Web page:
As investment pours into climate tech, it’s true that a rising tide lifts all boats. But in markets -- especially fast-changing markets, like batteries, hydrogen, carbon capture, just to name a few -- those boats don't all get the same lift.
Certain parts of the value chain, from upstream mining or manufacturing to downstream deployment models, are far better places to build a business than others. These profitable niches can be thought of as profit pools.
And to make it more complicated, those profit pools shift over time. So it might be a great time to be in the manufacturing business. But just a few years later, it may be the worst place to be.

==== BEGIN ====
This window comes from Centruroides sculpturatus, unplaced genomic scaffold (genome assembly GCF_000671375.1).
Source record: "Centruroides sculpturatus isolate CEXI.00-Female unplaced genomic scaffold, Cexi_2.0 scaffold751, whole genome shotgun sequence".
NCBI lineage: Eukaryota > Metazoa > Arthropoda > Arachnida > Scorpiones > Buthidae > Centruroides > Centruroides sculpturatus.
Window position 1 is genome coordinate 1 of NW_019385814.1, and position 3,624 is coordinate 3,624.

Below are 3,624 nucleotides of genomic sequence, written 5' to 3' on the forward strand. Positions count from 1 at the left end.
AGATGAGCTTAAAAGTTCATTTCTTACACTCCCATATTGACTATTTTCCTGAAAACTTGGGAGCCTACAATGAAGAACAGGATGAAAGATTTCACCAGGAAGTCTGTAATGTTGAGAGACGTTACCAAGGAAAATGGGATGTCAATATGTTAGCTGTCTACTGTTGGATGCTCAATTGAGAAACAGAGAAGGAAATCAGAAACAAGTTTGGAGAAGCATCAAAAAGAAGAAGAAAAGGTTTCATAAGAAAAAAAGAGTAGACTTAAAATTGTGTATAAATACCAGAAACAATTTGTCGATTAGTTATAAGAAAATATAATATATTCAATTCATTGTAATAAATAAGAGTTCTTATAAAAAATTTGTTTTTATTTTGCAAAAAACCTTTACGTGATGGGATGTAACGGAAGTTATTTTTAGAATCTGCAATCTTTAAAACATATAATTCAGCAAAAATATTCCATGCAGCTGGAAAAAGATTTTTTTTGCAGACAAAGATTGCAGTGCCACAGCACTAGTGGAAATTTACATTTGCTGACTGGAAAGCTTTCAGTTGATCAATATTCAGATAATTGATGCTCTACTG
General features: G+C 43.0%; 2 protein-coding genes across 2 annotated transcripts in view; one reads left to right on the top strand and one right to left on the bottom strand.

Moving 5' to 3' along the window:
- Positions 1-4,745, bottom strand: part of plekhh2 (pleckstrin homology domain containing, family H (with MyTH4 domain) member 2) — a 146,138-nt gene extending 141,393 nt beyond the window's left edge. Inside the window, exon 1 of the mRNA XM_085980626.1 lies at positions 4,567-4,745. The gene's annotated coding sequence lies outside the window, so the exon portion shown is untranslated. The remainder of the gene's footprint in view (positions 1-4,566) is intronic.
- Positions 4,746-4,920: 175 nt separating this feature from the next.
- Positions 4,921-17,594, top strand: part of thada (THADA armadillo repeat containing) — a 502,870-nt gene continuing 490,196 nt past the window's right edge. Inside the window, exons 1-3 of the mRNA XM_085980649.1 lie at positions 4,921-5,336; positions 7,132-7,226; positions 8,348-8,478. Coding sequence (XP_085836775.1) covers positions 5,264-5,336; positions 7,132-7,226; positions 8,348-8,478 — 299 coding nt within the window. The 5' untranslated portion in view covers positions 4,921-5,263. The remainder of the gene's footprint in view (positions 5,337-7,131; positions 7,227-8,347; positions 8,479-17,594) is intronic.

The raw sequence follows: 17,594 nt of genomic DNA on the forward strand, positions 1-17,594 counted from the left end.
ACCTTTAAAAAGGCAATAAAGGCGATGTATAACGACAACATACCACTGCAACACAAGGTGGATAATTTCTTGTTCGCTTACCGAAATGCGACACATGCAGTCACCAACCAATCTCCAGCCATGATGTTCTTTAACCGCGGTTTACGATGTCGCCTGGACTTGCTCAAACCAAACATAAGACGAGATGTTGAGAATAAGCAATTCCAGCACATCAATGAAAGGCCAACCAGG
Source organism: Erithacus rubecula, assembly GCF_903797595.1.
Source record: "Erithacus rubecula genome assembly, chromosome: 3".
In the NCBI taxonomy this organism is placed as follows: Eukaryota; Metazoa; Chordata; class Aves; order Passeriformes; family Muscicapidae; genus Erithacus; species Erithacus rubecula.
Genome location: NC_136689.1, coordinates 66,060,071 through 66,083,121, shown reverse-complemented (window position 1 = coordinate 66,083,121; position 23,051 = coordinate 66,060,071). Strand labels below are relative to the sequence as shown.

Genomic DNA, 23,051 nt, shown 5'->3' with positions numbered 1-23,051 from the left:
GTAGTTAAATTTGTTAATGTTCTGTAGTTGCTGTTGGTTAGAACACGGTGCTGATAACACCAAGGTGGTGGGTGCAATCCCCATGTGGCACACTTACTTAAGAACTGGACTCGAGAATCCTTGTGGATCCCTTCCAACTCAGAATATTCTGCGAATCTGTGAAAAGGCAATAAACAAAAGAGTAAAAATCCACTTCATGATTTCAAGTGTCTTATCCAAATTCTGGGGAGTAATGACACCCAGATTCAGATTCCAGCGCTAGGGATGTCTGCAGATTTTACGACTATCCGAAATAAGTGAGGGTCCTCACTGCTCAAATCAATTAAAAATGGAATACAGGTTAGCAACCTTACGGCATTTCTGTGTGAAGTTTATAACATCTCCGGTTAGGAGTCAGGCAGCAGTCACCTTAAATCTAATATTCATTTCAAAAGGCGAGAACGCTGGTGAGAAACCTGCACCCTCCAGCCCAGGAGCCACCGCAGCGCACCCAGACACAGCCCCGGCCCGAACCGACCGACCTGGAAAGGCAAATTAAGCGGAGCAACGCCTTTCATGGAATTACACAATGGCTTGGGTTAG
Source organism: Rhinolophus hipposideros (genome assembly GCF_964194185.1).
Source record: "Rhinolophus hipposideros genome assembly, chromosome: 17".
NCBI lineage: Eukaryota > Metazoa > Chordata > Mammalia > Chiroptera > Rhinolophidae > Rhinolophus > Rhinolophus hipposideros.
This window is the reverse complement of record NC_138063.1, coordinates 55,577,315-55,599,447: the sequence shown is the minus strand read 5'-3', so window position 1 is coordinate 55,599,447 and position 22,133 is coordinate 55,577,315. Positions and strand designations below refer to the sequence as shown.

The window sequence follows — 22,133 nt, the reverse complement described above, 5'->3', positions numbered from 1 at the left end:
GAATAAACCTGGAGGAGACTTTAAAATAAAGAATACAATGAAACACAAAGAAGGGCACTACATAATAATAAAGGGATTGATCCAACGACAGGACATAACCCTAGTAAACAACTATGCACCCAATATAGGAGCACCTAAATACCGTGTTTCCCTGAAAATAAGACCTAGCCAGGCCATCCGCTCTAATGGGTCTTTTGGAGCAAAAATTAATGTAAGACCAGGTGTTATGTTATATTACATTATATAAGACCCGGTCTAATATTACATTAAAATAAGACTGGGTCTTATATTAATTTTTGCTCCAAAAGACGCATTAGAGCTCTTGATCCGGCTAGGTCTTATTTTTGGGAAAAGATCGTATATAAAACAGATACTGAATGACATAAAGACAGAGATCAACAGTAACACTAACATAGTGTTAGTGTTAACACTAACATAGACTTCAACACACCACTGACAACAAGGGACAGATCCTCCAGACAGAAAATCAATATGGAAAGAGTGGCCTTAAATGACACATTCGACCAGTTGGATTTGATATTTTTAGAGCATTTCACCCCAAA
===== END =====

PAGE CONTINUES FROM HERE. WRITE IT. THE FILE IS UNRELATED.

This week, Shayle and Nat Bullard, Chief Content Officer at Bloomberg New Energy Finance, try to predict where those profit pools might show up.
They examine historical examples, namely wind and solar, where profit pools have shifted from manufacturing to servicing. Along the way, they note some of the winners and losers of those shifts.
Then they turn to the less-mature technologies, focusing on batteries, hydrogen, direct air capture, and carbon accounting. They discuss what lessons can (and cannot) be applied from the earlier generations of climate technologies.
Within these spaces they cover entrepreneurs in this space may be wondering: When should I specialize vs. vertically integrate? Why do investors keep telling me to get out of the commodity business?
Get your swim suits on. It’s time to dive into profit pools.
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